Psychology On Parade: Identity Crisis or Housing Crisis?
Mental health is criminally underrated.
It is the antithesis of currency cashed out from clout.
The kids can’t afford to advertise candour, so the truth of mental health is adorned with powder, blush and mascara, injected with a mélange of chemical enhancements and deformed beyond recognition by filters.
Awareness of mental health should be parallel to physical.
Mens sana in corpore sano.
Sound mind in sound body.
Awareness is present yet, instead of being elevated by the platform of social media, is a spectacle of parody.
Any sincere appeals for the understanding and improvement of mental health or serious interest, thereof, are as aimless as the arbitrary metric for adulthood.
By age 25, you’re expected to renounce your toy badge for a sturdy bronze with “Adult” engraved in the metal.
Your prefrontal cortex should be beyond further development.
You stop looking both ways before crossing the road.
You stop thinking twice about passing a red light.
You may or may not be the proud owner of a new lifeform…
What you won’t find yourself owning is a car or house.
In another decade, you may still be struggling to afford steadily increasing monthly payments that have no expiration date.
That new lifeform will be older, yet still dependent on you to keep it well and functioning, lest you find your new landlord replaced with a very eccentric cosplayer who’s obsessed with law enforcement.
By age 25, you’ll likely still be in a child’s place.
A playground and rec room housed in an oubliette.
Sat Indian-style on ash and bones, you look up to the ceiling where a square of light doubles as the only entry and exit.
What is a down payment?, you wonder while overhearing The Adults speaking in a sort of heated delirium.
But, the words are censored.
Waterbeds stuffed between the walls, sloshing about when the truth is near.
By 25, if not curious or discerning, you may settle for the luxury apartment. At most, you may consider buying a condo at the equally hefty expense of nescience regarding your involuntary induction into the homeowner’s association.
By 25, the term “down payment” may not be defined, unless by chance. When browsing through listed houses, in jest. Like reading fantasy as an escape. Leafing through a picture book. Except, the desired escape has been made dystopian.
You see a home within the median price range of $200,000 to $300,000.
Any home within this range is a safe venture for relatively decent upkeep.
Anything between $100,000 to $200,000 can also apply, but requires gambling with location.
Anything below $100,000 is essentially abandoned territory.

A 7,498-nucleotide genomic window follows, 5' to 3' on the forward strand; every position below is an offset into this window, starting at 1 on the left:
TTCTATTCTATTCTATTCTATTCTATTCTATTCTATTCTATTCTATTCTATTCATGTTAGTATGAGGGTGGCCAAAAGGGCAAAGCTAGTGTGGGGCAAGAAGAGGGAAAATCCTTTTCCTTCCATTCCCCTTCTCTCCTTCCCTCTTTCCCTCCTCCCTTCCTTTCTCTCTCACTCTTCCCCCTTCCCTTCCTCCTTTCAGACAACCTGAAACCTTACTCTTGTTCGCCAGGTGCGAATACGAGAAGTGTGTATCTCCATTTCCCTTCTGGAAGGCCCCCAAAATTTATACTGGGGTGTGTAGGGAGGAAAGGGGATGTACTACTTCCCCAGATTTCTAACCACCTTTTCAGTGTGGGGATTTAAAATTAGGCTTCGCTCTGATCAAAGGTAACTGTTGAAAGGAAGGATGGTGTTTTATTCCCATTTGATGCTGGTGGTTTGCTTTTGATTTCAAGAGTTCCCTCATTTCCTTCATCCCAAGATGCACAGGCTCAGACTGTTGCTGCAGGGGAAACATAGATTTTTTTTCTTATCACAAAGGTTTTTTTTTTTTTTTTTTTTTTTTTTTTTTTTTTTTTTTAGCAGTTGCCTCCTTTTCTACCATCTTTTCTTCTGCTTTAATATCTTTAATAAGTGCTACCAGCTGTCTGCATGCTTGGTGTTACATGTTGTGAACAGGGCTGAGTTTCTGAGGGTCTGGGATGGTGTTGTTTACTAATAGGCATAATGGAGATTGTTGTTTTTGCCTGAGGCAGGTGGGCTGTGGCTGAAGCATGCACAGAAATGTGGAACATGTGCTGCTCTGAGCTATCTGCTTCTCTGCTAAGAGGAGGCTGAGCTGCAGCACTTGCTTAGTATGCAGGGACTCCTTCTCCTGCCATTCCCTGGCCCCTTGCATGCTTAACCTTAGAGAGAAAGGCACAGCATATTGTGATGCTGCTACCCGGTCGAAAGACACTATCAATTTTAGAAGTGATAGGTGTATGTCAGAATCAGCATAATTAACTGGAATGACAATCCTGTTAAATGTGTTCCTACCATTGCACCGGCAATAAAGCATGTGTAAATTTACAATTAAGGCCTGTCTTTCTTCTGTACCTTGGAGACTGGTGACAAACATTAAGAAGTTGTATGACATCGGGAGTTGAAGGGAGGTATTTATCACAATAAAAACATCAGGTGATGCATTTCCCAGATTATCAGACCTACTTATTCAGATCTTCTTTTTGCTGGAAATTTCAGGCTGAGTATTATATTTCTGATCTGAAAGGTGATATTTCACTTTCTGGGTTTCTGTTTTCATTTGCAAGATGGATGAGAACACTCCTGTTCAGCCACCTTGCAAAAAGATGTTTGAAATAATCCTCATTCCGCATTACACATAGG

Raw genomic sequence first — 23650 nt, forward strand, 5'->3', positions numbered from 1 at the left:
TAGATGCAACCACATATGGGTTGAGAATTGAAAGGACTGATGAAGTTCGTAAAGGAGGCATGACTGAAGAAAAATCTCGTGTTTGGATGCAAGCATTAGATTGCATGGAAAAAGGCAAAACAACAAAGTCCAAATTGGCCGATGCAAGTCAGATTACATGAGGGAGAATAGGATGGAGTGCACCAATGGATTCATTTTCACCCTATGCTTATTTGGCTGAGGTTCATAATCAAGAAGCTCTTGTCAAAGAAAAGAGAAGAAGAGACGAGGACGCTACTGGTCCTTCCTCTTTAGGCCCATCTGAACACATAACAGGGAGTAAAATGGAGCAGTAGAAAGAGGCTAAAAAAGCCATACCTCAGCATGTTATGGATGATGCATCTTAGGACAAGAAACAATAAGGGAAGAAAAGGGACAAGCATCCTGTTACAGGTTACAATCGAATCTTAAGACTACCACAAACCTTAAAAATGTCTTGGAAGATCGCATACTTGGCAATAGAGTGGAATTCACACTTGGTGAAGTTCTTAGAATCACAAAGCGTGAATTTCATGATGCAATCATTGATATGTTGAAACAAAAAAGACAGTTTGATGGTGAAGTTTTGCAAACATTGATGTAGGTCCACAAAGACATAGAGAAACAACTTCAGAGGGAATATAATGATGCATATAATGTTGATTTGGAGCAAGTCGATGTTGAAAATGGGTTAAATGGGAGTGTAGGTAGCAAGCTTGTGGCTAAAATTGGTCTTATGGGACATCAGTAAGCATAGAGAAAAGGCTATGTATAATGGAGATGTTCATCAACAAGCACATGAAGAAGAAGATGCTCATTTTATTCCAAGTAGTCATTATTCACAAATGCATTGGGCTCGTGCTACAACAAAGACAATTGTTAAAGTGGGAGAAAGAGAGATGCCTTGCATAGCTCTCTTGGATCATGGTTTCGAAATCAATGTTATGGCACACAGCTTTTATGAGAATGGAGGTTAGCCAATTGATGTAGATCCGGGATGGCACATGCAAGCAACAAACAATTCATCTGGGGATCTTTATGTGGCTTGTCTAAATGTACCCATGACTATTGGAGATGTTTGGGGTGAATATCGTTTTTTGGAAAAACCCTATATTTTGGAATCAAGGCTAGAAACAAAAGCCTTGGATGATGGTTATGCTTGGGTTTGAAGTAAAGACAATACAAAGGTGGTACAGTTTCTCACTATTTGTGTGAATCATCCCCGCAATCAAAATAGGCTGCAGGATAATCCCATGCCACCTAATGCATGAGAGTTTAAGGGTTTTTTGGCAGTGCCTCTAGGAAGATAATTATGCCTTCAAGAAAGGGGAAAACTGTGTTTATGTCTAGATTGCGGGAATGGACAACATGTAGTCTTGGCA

The homes below this range typically have photo listings of dilapidated, sickly interiors where the floorboards are skinned, carpets burned, walls peeling, electrical wiring caught in entanglement.
These are the homes you search and salivate for on the basis of having a plan to nurse them back to health. Which, in effect, cleverly negates the supposed silver lining of cheap pricing when thousands more external expenses will need to be paid to make the house somewhat hospitable again.
Notwithstanding, any permanent living arrangements being that cheap are sure to not be a good time for people who don’t have a fetish for the slums.
Or, an odd wish fulfilment of getting the Skid Row experience.
Hyperbole aside, as an anecdote, I did manage to find a home well below $100K that was considerably nice. In a charming, suburban way.
Of course, with that being said, you might imagine where this home is marketed.
Good ole quaint, yet no less bumfuck, Midwest.
Except, it isn’t the Midwest, yet an understandable mistranslation when considering the fact that thousands to millions of Americans are still misinformed and unable to distinguish Medicare from Medicaid, receiving mail to apply for Medicare coverage, despite their social security numbers identifying them as the opposite of the senescent demographic Medicare is targeted for.
The listing remains unchanged except for a small note of consideration from the estate agent to the potential buyer stating that the home must be “moved” once purchased.
Not only moved, but at the owner’s expense.
In laical terms, this means that the home will only be sold provided the buyer is willing and able to relocate the home to another empty plot of land with another tens of thousands of dollars that was barely afforded for the few thousand down payment of $7,000.
An exceedingly rare deal compared to the average $40–60K needed for a median down payment to gain respectable living.
With what savings?
Moving to another place only to move the place to another place.
And, where is this place?